Not every white male creative is a member of the boys club

In this guest post, a male creative whose appointment was the subject of critical public commentary explains how it feels to be the subject of that backlash.

As a white male creative, I’ve been ridiculed several times on social media just because I was hired. The news comes out and there is outrage, not just in the comments section but also from one Cindy Gallop. The company who hired me is also ridiculed, making it far less likely that they will hire another white male creative (or publicise it) in the future.

I’m called privileged, self-entitled, privately educated, chauvinistic, undeserving and it’s generally assumed I’m part of some ‘boys club’, a club that even if it did exist, I’ve certainly never been invited to.

anonymous silhouette

While many might say “suck it up you over-privileged white male insert other insults”, it hurts.

The truth is, I wasn’t privately educated. I grew up very poor. I struggled to get into the advertising industry. I couldn’t even speak properly until the age of 12, and I still hide my impediment. Nothing was handed to me, I worked for four years as a runner / office-hand / lackey before I even had a shot at a decent brief.

And even then, I never fit in. I didn’t go to their schools, I didn’t talk like they did, I couldn’t afford to dress like they did, I didn’t have rich parents and connections like they did. I didn’t really relate to any of them, including the women who as far as I knew all went to prestigious schools and all had family backgrounds much better than mine.

But I enjoyed my job. And I felt lucky to be a part of a colourful industry. And I worked hard, harder than most to get to a point where I was promoted, moved through the ranks, won business, won awards and a lot slower than my peers eventually learned how to dress / speak / politic properly. And I was offered a job.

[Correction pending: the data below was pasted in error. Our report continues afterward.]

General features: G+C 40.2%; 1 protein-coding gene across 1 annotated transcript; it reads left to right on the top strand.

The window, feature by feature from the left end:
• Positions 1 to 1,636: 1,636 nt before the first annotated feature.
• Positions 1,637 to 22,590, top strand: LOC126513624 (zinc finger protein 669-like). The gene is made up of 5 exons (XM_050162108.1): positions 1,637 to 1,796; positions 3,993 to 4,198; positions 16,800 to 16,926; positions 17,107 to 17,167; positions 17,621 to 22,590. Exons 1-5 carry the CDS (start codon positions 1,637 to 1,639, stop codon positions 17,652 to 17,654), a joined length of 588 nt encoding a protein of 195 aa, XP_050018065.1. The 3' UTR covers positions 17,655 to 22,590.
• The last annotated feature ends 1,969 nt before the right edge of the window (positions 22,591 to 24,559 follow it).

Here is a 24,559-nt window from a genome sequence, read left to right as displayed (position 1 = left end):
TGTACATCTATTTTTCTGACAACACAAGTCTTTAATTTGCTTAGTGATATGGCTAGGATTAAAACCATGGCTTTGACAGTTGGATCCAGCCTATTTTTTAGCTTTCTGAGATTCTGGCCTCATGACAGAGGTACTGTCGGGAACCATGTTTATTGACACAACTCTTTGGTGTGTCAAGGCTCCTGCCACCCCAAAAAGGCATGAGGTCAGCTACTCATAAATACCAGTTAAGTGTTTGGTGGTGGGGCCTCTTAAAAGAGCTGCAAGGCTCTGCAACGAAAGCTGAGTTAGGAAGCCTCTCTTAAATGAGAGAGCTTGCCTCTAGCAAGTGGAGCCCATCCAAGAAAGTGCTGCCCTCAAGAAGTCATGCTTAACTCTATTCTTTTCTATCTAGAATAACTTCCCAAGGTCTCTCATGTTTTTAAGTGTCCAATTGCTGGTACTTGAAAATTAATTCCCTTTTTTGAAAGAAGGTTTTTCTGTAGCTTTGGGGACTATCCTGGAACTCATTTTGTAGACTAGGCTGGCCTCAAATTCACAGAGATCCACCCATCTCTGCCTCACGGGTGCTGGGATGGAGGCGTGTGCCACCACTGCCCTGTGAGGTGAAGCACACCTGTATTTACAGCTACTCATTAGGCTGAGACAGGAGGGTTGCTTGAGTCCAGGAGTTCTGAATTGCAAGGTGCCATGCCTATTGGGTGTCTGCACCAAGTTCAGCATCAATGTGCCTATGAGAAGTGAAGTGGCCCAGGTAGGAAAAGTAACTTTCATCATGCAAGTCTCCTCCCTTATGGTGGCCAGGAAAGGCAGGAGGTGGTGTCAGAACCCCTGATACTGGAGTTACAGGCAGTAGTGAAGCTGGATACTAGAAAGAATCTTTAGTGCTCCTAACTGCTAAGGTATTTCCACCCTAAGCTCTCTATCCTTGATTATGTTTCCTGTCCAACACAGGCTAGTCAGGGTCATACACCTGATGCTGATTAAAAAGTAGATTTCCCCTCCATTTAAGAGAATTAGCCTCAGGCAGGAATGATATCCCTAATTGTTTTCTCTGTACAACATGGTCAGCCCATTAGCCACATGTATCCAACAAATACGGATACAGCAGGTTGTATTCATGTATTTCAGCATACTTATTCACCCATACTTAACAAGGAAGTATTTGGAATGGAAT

It was publicised. Then my company was ridiculed within an inch of their life for hiring me, just because I was white and a male.

Now I don’t want you to feel sorry for me, but just imagine this.

Imagine if I was Asian and people ridiculed me for being hired because I was Asian and it’s 2016 for fuck’s sake, why are we only hiring Asian men.

Would that be acceptable?

Even if it were true that we were only hiring Asian men?

Or would that be racist?

Imagine if I was female, and people ridiculed me for being hired and everyone said ‘FFS it’s 2016, why so many females? THIS IS FUCKED!’.

If everyone was hiring females and someone said that, would it not still be sexist?

Even just a little sexist?

I don’t expect anybody to care about me or my feelings. I don’t expect anyone to care how much their anonymous remarks really do cut, especially when they are untrue and unfounded.

What I do care about is the blatant discrimination that is happening in this industry. The discrimination that nobody would ever call ‘discrimination’, because with 52% of the population being female, us men are still the ‘majority’.

I also care about the ‘us vs them’ mentality. It shows there are a great many people upset with the fact that some of us have penises. And like most dicks, most of us have strong opinions.

I hope an industry of artists, crazy people, writers, university drop-outs, inventors, deadbeats and failed people in general would be mature enough to stop the entire ‘us vs them’ sexist bullshit, stop dividing each other in terms of gender and start seeing what is common amongst us.

Kevin articulated it poorly but what he should have said is the debate needs to finish soon. We need to move on to a solution. One where we’re not tearing each other apart based on gender, but one where we reward each other based on merit.

Cindy Gallop

And Cindy Gallop is not a cool person. I’ve suffered more blatant gender discrimination than any female I know in this industry in the most humiliating and public forum.

And to the grown-ups, I simply ask you one thing.

Stop it.

Just stop it.


  • This article originally came into Mumbrella as a comment on last night’s news that Publicis head coach Kevin Roberts has resigned. Mumbrella does not know the person’s identity. However, we feel that his views are a valid alternative perspective on the debate and have taken the decision to go against our usual policy of not publishing guest comments from sources whose identity we do not know. As is always the case with guest posts, the views of the writer do not necessarily reflect the views of Mumbrella.

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